February 7, 2022
I’m spending this week in Hawaii, one of my favorite places. I fell in love with the islands when I took my first airplane trip in 1970 and arrived in what I thought was paradise. I haven’t changed my mind since, so it’s no surprise that my husband and I are taking our first post-Covid trip back to Hawaii.
There’s only one thing that would make this trip even better – an ancestor with roots in the islands. I’m an avid traveler, and one of the best parts of travel is getting the chance to visit the places where my ancestors, or relatives of nearly any variety, once lived. Even if the homes and farms are long gone, the archives and libraries often hold records of them. Finding these connections to family make a good trip into a great one.
Sad to say, even after dozens of visits to Hawaii, I still haven’t found a link to ancestors in the islands. The closest I’ve been able to come is a stopover my great grandmother and her family took in Hawaii in 1877. James and Fannie Burnett and their children were on their way from the South Island of New Zealand to Utah in May of 1877. They converted to the LDS Church in New Zealand and were immigrating to join other members in Utah.
The City of Sydney arrived at Honolulu at 5:00 am on May 23. The Burnett’s had already been traveling for nearly three weeks by that point. Undoubtedly, they were glad to be able to get off the ship and take a walk into the town of Honolulu. My great grandmother Jane Ann was nearly ten years old that day, so I’m sure that she was wide-eyed at everything. Having lived near a Maori Reserve in New Zealand, the native Hawaiians were probably not too strange to her, if they even saw many of them. By 1877, the native population had been decimated by introduced diseases like measles and small pox.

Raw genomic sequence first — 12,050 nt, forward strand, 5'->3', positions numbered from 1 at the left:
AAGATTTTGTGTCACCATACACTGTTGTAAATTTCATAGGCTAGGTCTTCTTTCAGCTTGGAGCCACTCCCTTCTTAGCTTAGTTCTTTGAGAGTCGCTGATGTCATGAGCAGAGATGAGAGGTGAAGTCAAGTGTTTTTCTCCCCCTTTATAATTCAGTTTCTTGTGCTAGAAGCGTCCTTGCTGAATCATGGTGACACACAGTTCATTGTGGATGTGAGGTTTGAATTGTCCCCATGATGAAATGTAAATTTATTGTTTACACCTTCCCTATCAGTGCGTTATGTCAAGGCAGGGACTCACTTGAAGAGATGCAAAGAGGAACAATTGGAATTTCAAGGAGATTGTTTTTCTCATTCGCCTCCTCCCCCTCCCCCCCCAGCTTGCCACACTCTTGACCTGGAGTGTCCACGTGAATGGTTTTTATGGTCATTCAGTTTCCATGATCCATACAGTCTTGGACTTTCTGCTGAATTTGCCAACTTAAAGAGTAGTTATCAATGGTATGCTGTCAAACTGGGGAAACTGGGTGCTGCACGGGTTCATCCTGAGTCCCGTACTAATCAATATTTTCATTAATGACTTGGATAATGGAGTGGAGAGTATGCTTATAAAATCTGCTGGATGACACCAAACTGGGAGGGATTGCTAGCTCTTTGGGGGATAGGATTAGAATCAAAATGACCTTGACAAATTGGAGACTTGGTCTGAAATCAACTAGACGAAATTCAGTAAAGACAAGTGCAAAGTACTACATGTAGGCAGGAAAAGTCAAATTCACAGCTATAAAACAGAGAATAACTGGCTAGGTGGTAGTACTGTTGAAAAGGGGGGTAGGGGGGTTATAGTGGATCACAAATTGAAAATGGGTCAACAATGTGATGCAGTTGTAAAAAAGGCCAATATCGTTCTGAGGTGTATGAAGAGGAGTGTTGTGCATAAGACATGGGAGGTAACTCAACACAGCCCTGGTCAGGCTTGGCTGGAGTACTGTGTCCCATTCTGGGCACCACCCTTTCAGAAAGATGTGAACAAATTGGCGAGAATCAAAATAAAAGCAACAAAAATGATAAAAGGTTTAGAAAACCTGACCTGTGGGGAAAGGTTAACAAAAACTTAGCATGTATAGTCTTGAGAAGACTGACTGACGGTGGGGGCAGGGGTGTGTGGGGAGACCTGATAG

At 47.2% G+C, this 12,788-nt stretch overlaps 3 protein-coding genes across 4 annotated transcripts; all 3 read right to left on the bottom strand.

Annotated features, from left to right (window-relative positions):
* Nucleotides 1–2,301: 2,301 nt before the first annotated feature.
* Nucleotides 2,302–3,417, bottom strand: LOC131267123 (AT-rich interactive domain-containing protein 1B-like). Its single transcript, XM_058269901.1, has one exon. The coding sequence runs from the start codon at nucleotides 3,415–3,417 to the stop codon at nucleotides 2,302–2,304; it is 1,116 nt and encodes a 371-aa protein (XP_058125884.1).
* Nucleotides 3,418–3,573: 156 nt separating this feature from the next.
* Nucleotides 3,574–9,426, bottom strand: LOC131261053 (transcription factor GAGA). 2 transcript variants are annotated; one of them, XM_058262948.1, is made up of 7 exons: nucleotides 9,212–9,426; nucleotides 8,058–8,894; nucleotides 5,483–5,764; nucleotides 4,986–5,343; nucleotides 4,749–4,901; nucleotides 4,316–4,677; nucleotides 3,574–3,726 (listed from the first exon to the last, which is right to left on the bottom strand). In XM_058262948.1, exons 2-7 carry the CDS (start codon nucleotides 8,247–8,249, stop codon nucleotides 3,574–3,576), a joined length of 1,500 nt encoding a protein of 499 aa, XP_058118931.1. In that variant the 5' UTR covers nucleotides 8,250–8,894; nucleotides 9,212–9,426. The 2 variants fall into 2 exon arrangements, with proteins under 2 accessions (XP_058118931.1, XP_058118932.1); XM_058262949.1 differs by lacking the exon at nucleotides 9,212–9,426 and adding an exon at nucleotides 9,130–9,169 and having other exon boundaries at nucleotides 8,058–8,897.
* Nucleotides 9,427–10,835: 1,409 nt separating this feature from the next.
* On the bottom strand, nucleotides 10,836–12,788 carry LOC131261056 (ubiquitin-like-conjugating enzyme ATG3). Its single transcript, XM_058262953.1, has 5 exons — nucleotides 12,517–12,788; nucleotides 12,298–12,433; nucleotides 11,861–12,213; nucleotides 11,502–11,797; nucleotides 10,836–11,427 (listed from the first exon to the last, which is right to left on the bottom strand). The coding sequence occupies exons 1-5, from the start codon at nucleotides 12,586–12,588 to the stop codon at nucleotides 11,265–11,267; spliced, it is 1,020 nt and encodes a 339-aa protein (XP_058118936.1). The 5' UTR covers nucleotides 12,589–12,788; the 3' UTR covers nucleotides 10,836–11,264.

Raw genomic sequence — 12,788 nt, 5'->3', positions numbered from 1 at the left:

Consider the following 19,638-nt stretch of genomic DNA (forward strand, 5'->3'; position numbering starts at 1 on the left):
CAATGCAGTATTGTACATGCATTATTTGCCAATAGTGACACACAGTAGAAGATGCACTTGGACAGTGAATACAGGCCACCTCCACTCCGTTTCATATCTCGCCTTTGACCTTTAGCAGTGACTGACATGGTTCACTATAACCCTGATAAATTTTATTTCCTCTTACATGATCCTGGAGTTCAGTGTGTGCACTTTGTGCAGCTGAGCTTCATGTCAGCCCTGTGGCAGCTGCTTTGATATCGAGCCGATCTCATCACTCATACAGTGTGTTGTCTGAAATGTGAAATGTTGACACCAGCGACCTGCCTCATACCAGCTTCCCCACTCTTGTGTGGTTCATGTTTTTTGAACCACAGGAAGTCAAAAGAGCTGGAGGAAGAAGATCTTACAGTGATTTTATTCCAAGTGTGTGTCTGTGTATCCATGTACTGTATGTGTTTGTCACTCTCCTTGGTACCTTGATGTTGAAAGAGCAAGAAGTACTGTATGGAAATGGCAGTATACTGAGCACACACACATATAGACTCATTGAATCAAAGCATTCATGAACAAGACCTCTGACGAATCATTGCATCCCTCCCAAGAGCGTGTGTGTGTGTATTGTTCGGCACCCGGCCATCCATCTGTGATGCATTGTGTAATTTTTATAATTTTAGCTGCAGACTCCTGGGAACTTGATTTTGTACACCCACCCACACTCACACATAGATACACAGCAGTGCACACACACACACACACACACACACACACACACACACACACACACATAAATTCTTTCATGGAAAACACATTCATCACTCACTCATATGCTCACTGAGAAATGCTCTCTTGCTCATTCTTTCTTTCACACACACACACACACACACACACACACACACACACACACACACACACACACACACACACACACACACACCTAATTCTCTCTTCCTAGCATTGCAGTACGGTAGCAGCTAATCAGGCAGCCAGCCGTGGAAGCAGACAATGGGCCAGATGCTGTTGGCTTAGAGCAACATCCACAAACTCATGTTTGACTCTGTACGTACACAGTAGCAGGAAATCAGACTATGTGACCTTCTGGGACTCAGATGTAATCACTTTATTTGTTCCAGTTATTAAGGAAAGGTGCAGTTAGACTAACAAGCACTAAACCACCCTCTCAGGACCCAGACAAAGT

Honolulu was much more tropical than the South Island of New Zealand, so the coconuts, bananas, oranges and limes that were for sale must have seemed exotic and delicious to the children. According to a biography written by Jane Ann’s brother, corals and shells were also on offer, and he mentioned that they were new and strange to the children. I’m sure that Jane Ann and her siblings begged for souvenirs as they wandered along the port.
At the end of the day in the harbor, the king’s brass band and choir came down to the wharf and serenaded the passengers. At that point King Kalakaua, the last king of Hawaii, boarded the ship with his sister Princess Liliuokaluni. At least some members of the Burnett party shook his hand as he bid them “Good morning, sir.”
As the ship prepared to sail at 10 p.m., the King bid his sister farewell as she was sailing to San Francisco. Although the Burnett’s were cabin passengers, it’s doubtful if they saw the Princess again during the voyage as she was in first class.
Princess Liliuokalani became the Queen of Hawaii when her brother died in 1891. She was the last queen of Hawaii since the islands were taken over by the United States only two years later. The famous song “Aloha Oe” was written by Queen Liliuokalani as a love song to her people, hoping that they would meet again someday. Nearly every tourist who visits the islands today hears the song.
For most of them it’s merely a reminder of a beautiful vacation. For me, it’s that, but it’s also a reminder of my family’s brief connection to Hawaii. Not exactly a deep ancestral connection, but we genealogists take what we can get.